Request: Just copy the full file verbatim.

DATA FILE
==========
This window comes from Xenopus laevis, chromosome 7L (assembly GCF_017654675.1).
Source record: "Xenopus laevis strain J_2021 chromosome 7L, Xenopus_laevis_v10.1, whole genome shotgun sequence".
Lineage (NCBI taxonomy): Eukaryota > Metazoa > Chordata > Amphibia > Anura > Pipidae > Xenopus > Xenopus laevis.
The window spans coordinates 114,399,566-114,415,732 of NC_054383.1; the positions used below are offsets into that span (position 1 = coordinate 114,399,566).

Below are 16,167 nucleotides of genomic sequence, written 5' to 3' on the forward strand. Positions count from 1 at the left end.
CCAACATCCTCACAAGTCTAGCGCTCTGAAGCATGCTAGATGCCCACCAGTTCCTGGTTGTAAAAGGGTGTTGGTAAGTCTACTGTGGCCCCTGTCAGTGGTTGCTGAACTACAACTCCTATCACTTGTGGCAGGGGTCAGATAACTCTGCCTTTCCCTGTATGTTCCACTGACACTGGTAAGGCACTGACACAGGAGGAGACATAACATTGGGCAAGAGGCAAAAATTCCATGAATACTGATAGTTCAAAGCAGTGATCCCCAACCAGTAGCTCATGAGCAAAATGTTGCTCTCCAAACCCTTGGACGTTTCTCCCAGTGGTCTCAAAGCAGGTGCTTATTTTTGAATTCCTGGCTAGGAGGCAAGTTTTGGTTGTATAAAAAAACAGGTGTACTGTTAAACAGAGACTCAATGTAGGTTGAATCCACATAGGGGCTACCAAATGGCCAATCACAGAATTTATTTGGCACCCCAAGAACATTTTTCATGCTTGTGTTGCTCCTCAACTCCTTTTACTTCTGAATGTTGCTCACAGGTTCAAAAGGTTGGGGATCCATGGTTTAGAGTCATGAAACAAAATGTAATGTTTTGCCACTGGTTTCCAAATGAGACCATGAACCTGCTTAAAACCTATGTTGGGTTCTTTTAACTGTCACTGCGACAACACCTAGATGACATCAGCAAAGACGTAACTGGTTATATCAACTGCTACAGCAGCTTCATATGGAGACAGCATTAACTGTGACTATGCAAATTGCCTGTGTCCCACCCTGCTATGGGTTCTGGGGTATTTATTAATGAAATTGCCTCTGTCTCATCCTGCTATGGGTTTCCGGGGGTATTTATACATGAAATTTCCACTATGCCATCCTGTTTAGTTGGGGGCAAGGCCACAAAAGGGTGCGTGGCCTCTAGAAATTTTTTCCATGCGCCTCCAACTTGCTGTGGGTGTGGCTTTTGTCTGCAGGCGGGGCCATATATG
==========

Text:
This window comes from Xenopus laevis, chromosome 7L (assembly GCF_017654675.1).
Source record: "Xenopus laevis strain J_2021 chromosome 7L, Xenopus_laevis_v10.1, whole genome shotgun sequence".
Lineage (NCBI taxonomy): Eukaryota > Metazoa > Chordata > Amphibia > Anura > Pipidae > Xenopus > Xenopus laevis.
The window spans coordinates 114,399,566-114,415,732 of NC_054383.1; the positions used below are offsets into that span (position 1 = coordinate 114,399,566).

Below are 16,167 nucleotides of genomic sequence, written 5' to 3' on the forward strand. Positions count from 1 at the left end.
CCAACATCCTCACAAGTCTAGCGCTCTGAAGCATGCTAGATGCCCACCAGTTCCTGGTTGTAAAAGGGTGTTGGTAAGTCTACTGTGGCCCCTGTCAGTGGTTGCTGAACTACAACTCCTATCACTTGTGGCAGGGGTCAGATAACTCTGCCTTTCCCTGTATGTTCCACTGACACTGGTAAGGCACTGACACAGGAGGAGACATAACATTGGGCAAGAGGCAAAAATTCCATGAATACTGATAGTTCAAAGCAGTGATCCCCAACCAGTAGCTCATGAGCAAAATGTTGCTCTCCAAACCCTTGGACGTTTCTCCCAGTGGTCTCAAAGCAGGTGCTTATTTTTGAATTCCTGGCTAGGAGGCAAGTTTTGGTTGTATAAAAAAACAGGTGTACTGTTAAACAGAGACTCAATGTAGGTTGAATCCACATAGGGGCTACCAAATGGCCAATCACAGAATTTATTTGGCACCCCAAGAACATTTTTCATGCTTGTGTTGCTCCTCAACTCCTTTTACTTCTGAATGTTGCTCACAGGTTCAAAAGGTTGGGGATCCATGGTTTAGAGTCATGAAACAAAATGTAATGTTTTGCCACTGGTTTCCAAATGAGACCATGAACCTGCTTAAAACCTATGTTGGGTTCTTTTAACTGTCACTGCGACAACACCTAGATGACATCAGCAAAGACGTAACTGGTTATATCAACTGCTACAGCAGCTTCATATGGAGACAGCATTAACTGTGACTATGCAAATTGCCTGTGTCCCACCCTGCTATGGGTTCTGGGGTATTTATTAATGAAATTGCCTCTGTCTCATCCTGCTATGGGTTTCCGGGGGTATTTATACATGAAATTTCCACTATGCCATCCTGTTTAGTTGGGGGCAAGGCCACAAAAGGGTGCGTGGCCTCTAGAAATTTTTTCCATGCGCCTCCAACTTGCTGTGGGTGTGGCTTTTGTCTGCAGGCGGGGCCATATATG